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Multidimensional Baltimore Ravens again show dominance with rout of Dolphins

BALTIMORE – All day, even before the first snap of the game, the Baltimore crowd – primed for a game and possibly a late-night party – roared for Lamar Jackson. He emerged from the tunnel. "M-V-P" went the din. He threw a pass that resulted in a highlight-reel catch and it was Jackson who heard "M-V-P" chanted for him. He deserved it, of course.

Jackson operated almost exclusively from the pocket Sunday, because the Miami Dolphins rarely pressured him, apparently content to test whether the quarterback could wreck a game using only his right arm instead of his legs.

He can. He did. Decisively. He threw five touchdowns. He completed 18 of 21 passes. He had a perfect passer rating for most of the day and finished with it, too. He was a quarterback in full, terrifyingly fast when he did run, but also on target and in command of his weapons.

The Ravens' 56-19 dismantling of the Miami Dolphins is not exclusively about Jackson, although you wonder what all those teams that didn't even try to construct an offer sheet from him last offseason must be thinking now. The Ravens clinched the AFC North and the conference's top seed – and a first-round bye – because so much else about the Ravens is nearly as good as Jackson is. On a short week, after dominating a physical opponent in San Francisco on Christmas night, the Ravens flew across the country to get home and dominated a racecar of an 11-win opponent.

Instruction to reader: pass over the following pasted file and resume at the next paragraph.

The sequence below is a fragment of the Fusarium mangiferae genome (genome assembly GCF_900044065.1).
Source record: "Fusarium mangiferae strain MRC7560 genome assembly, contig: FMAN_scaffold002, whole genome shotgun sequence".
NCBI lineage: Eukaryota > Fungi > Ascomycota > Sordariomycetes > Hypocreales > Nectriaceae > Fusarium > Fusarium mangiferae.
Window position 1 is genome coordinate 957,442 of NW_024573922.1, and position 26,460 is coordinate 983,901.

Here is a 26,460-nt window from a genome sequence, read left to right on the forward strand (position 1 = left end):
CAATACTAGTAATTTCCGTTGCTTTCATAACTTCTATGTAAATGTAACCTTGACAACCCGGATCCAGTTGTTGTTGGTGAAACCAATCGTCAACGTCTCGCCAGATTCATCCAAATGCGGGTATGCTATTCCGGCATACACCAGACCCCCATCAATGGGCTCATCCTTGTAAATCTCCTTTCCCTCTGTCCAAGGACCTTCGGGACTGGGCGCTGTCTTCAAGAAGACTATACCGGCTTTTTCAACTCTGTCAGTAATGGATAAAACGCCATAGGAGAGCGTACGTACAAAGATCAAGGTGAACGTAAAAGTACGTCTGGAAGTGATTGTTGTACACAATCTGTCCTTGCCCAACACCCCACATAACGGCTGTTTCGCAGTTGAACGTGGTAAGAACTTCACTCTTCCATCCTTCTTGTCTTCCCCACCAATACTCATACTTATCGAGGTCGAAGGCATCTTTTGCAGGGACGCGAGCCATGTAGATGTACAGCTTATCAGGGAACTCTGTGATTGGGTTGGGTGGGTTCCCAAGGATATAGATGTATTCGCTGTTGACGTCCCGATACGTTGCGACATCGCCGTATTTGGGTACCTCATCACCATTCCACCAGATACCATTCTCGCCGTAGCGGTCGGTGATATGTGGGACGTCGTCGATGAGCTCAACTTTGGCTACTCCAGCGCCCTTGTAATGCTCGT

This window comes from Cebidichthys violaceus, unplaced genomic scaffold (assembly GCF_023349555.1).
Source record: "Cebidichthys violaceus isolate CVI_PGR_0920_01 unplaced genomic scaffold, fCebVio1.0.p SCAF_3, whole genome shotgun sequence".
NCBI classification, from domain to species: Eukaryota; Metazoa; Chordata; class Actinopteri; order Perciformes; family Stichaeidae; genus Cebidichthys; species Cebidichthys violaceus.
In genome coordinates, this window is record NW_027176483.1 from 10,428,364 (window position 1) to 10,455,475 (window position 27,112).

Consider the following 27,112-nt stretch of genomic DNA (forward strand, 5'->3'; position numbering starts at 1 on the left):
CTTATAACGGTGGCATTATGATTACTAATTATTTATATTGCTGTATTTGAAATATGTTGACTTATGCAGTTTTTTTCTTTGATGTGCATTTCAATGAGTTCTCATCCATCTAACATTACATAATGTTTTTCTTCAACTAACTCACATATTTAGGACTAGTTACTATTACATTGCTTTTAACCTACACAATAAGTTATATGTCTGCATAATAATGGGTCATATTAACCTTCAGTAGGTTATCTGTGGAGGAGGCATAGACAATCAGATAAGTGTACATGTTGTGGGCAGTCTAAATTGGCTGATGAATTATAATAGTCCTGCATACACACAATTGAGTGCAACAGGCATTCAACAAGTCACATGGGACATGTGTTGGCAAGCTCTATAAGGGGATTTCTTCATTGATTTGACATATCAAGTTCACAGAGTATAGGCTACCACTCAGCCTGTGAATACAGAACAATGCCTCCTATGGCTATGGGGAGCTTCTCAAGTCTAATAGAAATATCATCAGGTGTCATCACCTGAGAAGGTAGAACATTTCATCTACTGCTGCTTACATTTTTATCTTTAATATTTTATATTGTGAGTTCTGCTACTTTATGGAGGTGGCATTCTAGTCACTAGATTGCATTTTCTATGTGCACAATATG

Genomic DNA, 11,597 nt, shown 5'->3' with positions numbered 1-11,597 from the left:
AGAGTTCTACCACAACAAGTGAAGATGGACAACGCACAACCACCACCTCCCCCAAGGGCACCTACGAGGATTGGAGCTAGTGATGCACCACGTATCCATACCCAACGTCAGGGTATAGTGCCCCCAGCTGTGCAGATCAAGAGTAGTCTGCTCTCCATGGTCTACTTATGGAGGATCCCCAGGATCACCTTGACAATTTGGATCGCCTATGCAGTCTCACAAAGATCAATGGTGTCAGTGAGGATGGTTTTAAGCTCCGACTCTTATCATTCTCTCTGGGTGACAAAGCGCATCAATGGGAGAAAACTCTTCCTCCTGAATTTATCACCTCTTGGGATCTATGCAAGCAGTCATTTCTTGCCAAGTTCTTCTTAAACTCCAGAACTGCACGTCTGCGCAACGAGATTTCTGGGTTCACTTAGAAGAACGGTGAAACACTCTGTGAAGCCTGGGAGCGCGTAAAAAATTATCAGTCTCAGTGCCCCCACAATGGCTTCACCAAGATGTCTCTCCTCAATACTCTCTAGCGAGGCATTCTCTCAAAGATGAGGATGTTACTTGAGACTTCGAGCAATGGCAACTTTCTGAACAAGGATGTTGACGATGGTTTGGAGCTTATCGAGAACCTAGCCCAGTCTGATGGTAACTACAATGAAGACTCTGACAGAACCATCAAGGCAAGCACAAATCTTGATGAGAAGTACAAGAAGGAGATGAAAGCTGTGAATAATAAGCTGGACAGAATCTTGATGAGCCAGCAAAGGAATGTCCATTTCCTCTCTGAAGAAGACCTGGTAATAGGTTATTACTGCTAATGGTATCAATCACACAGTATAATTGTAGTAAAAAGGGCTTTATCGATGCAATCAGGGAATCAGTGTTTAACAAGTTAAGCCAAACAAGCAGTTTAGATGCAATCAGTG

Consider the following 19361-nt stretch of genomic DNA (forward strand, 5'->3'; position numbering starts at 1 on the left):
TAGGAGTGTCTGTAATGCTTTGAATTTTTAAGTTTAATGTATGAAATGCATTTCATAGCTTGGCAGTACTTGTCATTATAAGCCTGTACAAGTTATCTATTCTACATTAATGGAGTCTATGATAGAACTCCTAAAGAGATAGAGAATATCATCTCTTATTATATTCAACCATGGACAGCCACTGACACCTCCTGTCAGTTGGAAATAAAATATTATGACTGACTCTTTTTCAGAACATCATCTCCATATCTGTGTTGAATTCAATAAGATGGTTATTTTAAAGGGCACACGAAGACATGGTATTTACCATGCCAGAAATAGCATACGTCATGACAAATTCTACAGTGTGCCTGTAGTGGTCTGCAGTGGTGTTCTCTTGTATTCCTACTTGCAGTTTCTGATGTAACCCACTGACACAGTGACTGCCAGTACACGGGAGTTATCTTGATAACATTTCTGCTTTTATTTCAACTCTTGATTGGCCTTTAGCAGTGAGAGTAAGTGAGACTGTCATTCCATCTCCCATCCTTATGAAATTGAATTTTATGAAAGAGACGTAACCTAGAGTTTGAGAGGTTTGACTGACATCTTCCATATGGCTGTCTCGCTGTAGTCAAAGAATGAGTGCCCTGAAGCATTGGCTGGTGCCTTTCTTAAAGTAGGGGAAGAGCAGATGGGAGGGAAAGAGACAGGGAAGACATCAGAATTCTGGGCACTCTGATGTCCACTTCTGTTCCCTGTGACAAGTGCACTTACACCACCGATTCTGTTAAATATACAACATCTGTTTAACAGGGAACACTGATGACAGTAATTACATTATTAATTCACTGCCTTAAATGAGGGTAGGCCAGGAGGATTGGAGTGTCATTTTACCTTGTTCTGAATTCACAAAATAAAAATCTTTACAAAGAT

"I don't know if I've seen a more impressive performance in a game," Ravens coach John Harbaugh said. "I'm not sure I've seen a more impressive performance in a season to date. Obviously, we have a lot more to do. To step up and play the way they have and to put an exclamation point – a triple exclamation point on it – with a performance like this, pretty much a well-rounded, perfect performance like that after the opening bell."

That's saying something, considering that the Ravens were nearly perfect in San Francisco. What the destruction of the Dolphins proved is that Christmas night was no aberration, but merely the extension of a pattern. In the space of six days, Jackson has thrown seven touchdown passes against the NFC’s No. 1 seed and the team that might still be the AFC’s No. 2 seed. The Ravens are now 7-1 this season against opponents that entered the game with a winning record. And in those games, the Ravens' point differential is plus-170. They are not just beating the NFL's best teams. They are dominating them, week after week.

In a measure of how far the Ravens have come from last season, the last time they played the Dolphins – in Week 2 of 2022 – the Ravens led 35-14 at the start of the fourth quarter and lost, allowing four fourth-quarter touchdowns by the Dolphins. When Jackson was asked what he thought of the crowd chanting for him, he said he wasn't paying attention.